BLINDED ON THE RIGHT. (July 1, 1999) So you think you can taste the difference between White Corton and Monterey Chard? Or Pomerol and Sonoma reds? Or even Cab and Merlot?

     Sure, so do I. In fact, I know I can. The problem is proving it.

     Saturday night, we gathered for a blind tasting of White Burgundy and 1989-1990 Right Bank Bordeaux. And if you like to huff and puff about terroir and typicity -- well good for you, but you should have been there.

Here's what we tasted:

     APERITIF, served with pate de fois gras and cheese:

Served with label in plain sight, so we all guess this one right. Yup, it's Champagne.To be precise, it's *+1983 Pierre Moncuit Blanc de Blanc Champagne. Very light in color and surprisingly fizzy for a Champagne with this many years on it. Biscuity flavors with a sherry-like tang on the finish.

     FLIGHT I (WHITES), served with smoked salmon and whole-grain bread:

BLIND #1. Nutty and fruity aromas. Lots of sweet fruit on the palate, with some toast and custard on the finish. Phylis says it's the best in the flight, which confirms several tasters in their opinion that this must be a ringer from California. WRONG! It turns out to be **1991 Chandon de Brialles Corton.

BLIND #2. Lots of minerals up front. Flint, stones. Then a heavenly aroma of peaches and lemons. Lots of acid bite. Someone remarks it's the most acidic wine in the flight. So it's got to be French, right? WRONG! It's **1993 Talbott Sleepy Hollow Vineyard Chardonnay. (I brought it. I've had it twice before this month. I didn't nail it.)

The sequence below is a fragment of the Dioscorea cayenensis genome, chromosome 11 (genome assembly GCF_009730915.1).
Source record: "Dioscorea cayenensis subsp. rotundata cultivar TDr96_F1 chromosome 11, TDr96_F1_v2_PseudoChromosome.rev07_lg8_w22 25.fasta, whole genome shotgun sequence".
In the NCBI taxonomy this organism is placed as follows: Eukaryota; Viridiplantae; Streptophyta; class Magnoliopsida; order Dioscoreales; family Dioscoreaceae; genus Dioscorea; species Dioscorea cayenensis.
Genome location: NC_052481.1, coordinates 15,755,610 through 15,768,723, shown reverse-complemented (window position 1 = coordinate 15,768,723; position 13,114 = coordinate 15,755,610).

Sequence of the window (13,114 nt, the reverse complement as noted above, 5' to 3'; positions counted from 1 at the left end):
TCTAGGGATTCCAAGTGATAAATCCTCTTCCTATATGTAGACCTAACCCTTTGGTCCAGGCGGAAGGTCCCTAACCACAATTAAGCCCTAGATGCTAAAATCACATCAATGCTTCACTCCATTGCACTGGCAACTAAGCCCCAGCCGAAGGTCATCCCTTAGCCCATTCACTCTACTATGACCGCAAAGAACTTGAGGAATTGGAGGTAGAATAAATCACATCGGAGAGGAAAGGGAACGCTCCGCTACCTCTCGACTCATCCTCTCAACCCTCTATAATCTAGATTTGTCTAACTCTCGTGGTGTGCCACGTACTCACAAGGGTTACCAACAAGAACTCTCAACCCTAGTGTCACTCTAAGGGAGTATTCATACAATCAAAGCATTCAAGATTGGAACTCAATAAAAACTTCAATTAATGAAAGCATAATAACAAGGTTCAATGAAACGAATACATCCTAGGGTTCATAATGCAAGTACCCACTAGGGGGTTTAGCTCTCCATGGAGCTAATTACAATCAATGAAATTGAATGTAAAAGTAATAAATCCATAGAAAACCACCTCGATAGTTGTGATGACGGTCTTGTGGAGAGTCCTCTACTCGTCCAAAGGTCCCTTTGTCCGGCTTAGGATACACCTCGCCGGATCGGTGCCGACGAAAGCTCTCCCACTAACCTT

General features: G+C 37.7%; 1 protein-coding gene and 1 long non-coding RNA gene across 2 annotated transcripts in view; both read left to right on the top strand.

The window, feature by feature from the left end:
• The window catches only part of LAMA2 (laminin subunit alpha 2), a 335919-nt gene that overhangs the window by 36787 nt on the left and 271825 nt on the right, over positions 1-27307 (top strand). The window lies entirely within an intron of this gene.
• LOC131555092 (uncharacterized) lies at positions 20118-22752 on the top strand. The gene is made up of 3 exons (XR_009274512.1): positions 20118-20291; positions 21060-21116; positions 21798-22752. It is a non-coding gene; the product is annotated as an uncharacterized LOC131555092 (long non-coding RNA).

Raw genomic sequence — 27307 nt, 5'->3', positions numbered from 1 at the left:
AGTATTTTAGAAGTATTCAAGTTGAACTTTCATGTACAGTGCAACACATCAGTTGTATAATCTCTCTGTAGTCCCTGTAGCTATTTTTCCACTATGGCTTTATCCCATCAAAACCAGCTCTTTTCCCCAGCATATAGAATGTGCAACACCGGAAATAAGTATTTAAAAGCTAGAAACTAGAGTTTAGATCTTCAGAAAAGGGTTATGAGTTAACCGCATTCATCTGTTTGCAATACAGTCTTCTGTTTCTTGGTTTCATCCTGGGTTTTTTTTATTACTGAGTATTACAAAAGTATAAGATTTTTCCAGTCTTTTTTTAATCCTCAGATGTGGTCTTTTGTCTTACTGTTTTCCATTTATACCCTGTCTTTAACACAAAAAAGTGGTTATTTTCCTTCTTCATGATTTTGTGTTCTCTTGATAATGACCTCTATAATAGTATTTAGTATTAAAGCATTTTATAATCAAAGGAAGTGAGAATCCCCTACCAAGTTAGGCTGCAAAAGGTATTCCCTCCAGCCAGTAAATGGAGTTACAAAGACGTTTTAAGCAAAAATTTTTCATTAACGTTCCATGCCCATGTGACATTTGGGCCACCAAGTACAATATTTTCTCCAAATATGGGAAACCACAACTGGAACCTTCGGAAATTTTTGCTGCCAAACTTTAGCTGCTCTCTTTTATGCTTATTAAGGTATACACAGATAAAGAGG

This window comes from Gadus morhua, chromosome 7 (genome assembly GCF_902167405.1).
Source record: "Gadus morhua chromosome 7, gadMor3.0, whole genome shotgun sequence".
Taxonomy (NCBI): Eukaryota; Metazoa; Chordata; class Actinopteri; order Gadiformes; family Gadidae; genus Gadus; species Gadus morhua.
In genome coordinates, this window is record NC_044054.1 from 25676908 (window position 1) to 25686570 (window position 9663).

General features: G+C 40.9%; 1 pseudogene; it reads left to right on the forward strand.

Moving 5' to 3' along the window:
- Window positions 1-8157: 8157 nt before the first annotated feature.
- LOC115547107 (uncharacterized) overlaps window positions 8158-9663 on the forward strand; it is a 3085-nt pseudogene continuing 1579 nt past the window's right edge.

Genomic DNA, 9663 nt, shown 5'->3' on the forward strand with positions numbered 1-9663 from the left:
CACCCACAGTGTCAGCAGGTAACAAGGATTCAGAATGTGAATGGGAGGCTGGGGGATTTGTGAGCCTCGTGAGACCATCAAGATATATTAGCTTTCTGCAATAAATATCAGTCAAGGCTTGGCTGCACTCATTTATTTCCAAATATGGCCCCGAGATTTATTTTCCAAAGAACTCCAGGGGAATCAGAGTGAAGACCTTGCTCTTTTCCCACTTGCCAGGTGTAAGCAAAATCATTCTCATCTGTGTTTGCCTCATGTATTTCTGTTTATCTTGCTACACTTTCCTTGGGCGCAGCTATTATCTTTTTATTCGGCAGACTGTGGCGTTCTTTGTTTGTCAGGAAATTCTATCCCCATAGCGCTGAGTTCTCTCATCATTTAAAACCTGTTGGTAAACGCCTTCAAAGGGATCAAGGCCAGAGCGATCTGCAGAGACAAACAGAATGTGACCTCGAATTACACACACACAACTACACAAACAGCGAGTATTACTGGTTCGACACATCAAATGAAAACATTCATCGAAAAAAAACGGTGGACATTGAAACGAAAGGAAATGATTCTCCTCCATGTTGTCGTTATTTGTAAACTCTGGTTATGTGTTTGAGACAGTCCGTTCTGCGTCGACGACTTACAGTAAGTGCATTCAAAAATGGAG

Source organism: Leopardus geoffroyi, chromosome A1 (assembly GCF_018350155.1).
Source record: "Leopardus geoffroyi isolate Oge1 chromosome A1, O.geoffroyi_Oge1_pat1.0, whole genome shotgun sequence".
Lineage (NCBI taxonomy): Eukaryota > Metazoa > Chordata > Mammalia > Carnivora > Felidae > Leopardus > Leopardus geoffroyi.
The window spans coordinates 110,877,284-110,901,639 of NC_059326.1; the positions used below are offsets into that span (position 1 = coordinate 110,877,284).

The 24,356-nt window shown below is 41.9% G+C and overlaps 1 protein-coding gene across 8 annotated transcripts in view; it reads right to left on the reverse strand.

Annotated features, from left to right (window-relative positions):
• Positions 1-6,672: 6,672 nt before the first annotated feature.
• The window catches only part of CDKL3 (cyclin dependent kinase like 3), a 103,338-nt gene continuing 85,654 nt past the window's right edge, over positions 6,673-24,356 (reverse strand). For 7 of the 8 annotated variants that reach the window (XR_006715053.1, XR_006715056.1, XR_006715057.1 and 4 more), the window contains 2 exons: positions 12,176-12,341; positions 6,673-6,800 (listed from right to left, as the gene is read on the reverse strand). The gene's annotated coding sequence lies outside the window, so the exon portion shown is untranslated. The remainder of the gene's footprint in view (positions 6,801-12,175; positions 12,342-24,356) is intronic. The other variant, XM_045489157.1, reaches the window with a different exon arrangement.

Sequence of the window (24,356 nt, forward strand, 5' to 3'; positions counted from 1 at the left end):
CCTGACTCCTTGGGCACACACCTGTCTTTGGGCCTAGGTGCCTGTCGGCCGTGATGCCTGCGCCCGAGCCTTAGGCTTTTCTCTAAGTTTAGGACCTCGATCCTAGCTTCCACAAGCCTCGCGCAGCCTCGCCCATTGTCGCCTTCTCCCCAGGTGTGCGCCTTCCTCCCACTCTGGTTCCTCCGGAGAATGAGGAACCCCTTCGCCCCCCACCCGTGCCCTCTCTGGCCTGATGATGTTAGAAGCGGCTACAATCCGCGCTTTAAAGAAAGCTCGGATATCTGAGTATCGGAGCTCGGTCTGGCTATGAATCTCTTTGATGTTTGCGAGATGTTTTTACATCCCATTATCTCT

BLIND #3. Oak, minerals and lots of creamy hazelnut aromas. Soft and accessible on the palate. Sexy, spicy oak on the finish. I'll guess Corton Charlemagne from a producer that likes to slather on the oak. Maybe Louis Latour. WRONG! It's **+1991 Chandon de Brialle Pernand Ile des Vergelesses. Shockingly good and even better than the Corton. Voted best in the flight!

BLIND #4.Served blind from decanter. Big backward wine. Undeveloped palate. All stones and finish. Long, long, finish. Very little oak evident. I say it's a young Corton Charlemagne and rate it the best in the flight, although I prefer #3 for drinking now. But it's not all that young. It's ***1988 Bonneau du Martray Corton-Charlemagne. Still needs time!

     FLIGHT II (REDS), served with grilled tuna:

BLIND #5. Chocolate, sweat and roasted meat aromas. Little bit of bean on the palate. Long finish. Develops well in the glass. I won't hazard a guess except that it's French Merlot. Yes, it's **1989 La Dominique.